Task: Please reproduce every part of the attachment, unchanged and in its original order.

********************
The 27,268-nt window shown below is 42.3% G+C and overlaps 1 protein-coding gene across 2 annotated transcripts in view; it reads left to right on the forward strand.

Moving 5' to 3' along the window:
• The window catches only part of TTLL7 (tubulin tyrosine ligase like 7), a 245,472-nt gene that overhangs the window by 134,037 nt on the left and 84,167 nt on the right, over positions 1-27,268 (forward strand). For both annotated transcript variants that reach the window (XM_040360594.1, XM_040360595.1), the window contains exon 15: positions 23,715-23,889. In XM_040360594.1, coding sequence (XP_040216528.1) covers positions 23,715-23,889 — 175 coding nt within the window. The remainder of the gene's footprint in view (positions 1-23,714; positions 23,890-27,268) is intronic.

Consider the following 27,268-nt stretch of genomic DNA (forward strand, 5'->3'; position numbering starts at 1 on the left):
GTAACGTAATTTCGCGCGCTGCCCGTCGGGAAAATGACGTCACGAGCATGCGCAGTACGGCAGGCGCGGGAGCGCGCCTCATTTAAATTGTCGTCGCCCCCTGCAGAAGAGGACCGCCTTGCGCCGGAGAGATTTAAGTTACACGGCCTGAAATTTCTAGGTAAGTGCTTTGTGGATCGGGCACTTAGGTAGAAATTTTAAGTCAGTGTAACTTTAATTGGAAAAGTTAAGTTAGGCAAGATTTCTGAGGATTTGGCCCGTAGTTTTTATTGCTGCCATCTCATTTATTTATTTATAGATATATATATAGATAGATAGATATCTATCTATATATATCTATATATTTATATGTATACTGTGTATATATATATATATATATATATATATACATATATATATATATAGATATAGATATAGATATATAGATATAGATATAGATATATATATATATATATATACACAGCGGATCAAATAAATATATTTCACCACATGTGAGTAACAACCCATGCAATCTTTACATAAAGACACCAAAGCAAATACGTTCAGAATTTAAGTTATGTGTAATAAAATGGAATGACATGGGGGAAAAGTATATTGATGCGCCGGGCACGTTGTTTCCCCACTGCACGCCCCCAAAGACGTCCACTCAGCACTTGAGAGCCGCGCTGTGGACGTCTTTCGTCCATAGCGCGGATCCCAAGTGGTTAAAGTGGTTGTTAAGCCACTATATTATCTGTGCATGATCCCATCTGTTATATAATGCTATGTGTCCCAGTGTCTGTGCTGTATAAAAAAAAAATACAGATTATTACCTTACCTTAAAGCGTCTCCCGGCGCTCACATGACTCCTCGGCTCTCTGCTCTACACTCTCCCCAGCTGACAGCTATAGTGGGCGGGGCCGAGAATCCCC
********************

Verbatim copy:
The 27,268-nt window shown below is 42.3% G+C and overlaps 1 protein-coding gene across 2 annotated transcripts in view; it reads left to right on the forward strand.

Moving 5' to 3' along the window:
• The window catches only part of TTLL7 (tubulin tyrosine ligase like 7), a 245,472-nt gene that overhangs the window by 134,037 nt on the left and 84,167 nt on the right, over positions 1-27,268 (forward strand). For both annotated transcript variants that reach the window (XM_040360594.1, XM_040360595.1), the window contains exon 15: positions 23,715-23,889. In XM_040360594.1, coding sequence (XP_040216528.1) covers positions 23,715-23,889 — 175 coding nt within the window. The remainder of the gene's footprint in view (positions 1-23,714; positions 23,890-27,268) is intronic.

Consider the following 27,268-nt stretch of genomic DNA (forward strand, 5'->3'; position numbering starts at 1 on the left):
GTAACGTAATTTCGCGCGCTGCCCGTCGGGAAAATGACGTCACGAGCATGCGCAGTACGGCAGGCGCGGGAGCGCGCCTCATTTAAATTGTCGTCGCCCCCTGCAGAAGAGGACCGCCTTGCGCCGGAGAGATTTAAGTTACACGGCCTGAAATTTCTAGGTAAGTGCTTTGTGGATCGGGCACTTAGGTAGAAATTTTAAGTCAGTGTAACTTTAATTGGAAAAGTTAAGTTAGGCAAGATTTCTGAGGATTTGGCCCGTAGTTTTTATTGCTGCCATCTCATTTATTTATTTATAGATATATATATAGATAGATAGATATCTATCTATATATATCTATATATTTATATGTATACTGTGTATATATATATATATATATATATATATACATATATATATATATAGATATAGATATAGATATATAGATATAGATATAGATATATATATATATATATATACACAGCGGATCAAATAAATATATTTCACCACATGTGAGTAACAACCCATGCAATCTTTACATAAAGACACCAAAGCAAATACGTTCAGAATTTAAGTTATGTGTAATAAAATGGAATGACATGGGGGAAAAGTATATTGATGCGCCGGGCACGTTGTTTCCCCACTGCACGCCCCCAAAGACGTCCACTCAGCACTTGAGAGCCGCGCTGTGGACGTCTTTCGTCCATAGCGCGGATCCCAAGTGGTTAAAGTGGTTGTTAAGCCACTATATTATCTGTGCATGATCCCATCTGTTATATAATGCTATGTGTCCCAGTGTCTGTGCTGTATAAAAAAAAAATACAGATTATTACCTTACCTTAAAGCGTCTCCCGGCGCTCACATGACTCCTCGGCTCTCTGCTCTACACTCTCCCCAGCTGACAGCTATAGTGGGCGGGGCCGAGAATCCCC